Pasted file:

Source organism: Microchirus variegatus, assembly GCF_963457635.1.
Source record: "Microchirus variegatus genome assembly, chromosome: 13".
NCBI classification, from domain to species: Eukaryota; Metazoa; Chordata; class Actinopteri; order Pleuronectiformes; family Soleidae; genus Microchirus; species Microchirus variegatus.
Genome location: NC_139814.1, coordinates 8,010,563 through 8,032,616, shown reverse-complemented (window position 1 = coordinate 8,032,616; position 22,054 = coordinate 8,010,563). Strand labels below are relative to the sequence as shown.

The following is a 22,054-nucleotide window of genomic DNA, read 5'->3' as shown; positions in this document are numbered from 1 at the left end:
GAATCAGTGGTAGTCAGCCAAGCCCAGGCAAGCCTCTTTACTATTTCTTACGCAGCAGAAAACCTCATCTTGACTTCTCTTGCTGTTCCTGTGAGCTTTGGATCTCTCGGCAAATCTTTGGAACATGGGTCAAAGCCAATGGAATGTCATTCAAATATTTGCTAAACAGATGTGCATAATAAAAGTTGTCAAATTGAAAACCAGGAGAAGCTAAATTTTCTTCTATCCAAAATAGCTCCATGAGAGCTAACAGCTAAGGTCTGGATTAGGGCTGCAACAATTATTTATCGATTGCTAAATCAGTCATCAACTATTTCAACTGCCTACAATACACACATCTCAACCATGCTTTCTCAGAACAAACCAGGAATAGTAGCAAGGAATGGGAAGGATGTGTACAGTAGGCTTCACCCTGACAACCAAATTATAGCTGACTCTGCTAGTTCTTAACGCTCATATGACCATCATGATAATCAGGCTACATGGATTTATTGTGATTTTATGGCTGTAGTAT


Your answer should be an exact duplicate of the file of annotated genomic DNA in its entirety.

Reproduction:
Source organism: Microchirus variegatus, assembly GCF_963457635.1.
Source record: "Microchirus variegatus genome assembly, chromosome: 13".
NCBI classification, from domain to species: Eukaryota; Metazoa; Chordata; class Actinopteri; order Pleuronectiformes; family Soleidae; genus Microchirus; species Microchirus variegatus.
Genome location: NC_139814.1, coordinates 8,010,563 through 8,032,616, shown reverse-complemented (window position 1 = coordinate 8,032,616; position 22,054 = coordinate 8,010,563). Strand labels below are relative to the sequence as shown.

The following is a 22,054-nucleotide window of genomic DNA, read 5'->3' as shown; positions in this document are numbered from 1 at the left end:
GAATCAGTGGTAGTCAGCCAAGCCCAGGCAAGCCTCTTTACTATTTCTTACGCAGCAGAAAACCTCATCTTGACTTCTCTTGCTGTTCCTGTGAGCTTTGGATCTCTCGGCAAATCTTTGGAACATGGGTCAAAGCCAATGGAATGTCATTCAAATATTTGCTAAACAGATGTGCATAATAAAAGTTGTCAAATTGAAAACCAGGAGAAGCTAAATTTTCTTCTATCCAAAATAGCTCCATGAGAGCTAACAGCTAAGGTCTGGATTAGGGCTGCAACAATTATTTATCGATTGCTAAATCAGTCATCAACTATTTCAACTGCCTACAATACACACATCTCAACCATGCTTTCTCAGAACAAACCAGGAATAGTAGCAAGGAATGGGAAGGATGTGTACAGTAGGCTTCACCCTGACAACCAAATTATAGCTGACTCTGCTAGTTCTTAACGCTCATATGACCATCATGATAATCAGGCTACATGGATTTATTGTGATTTTATGGCTGTAGTAT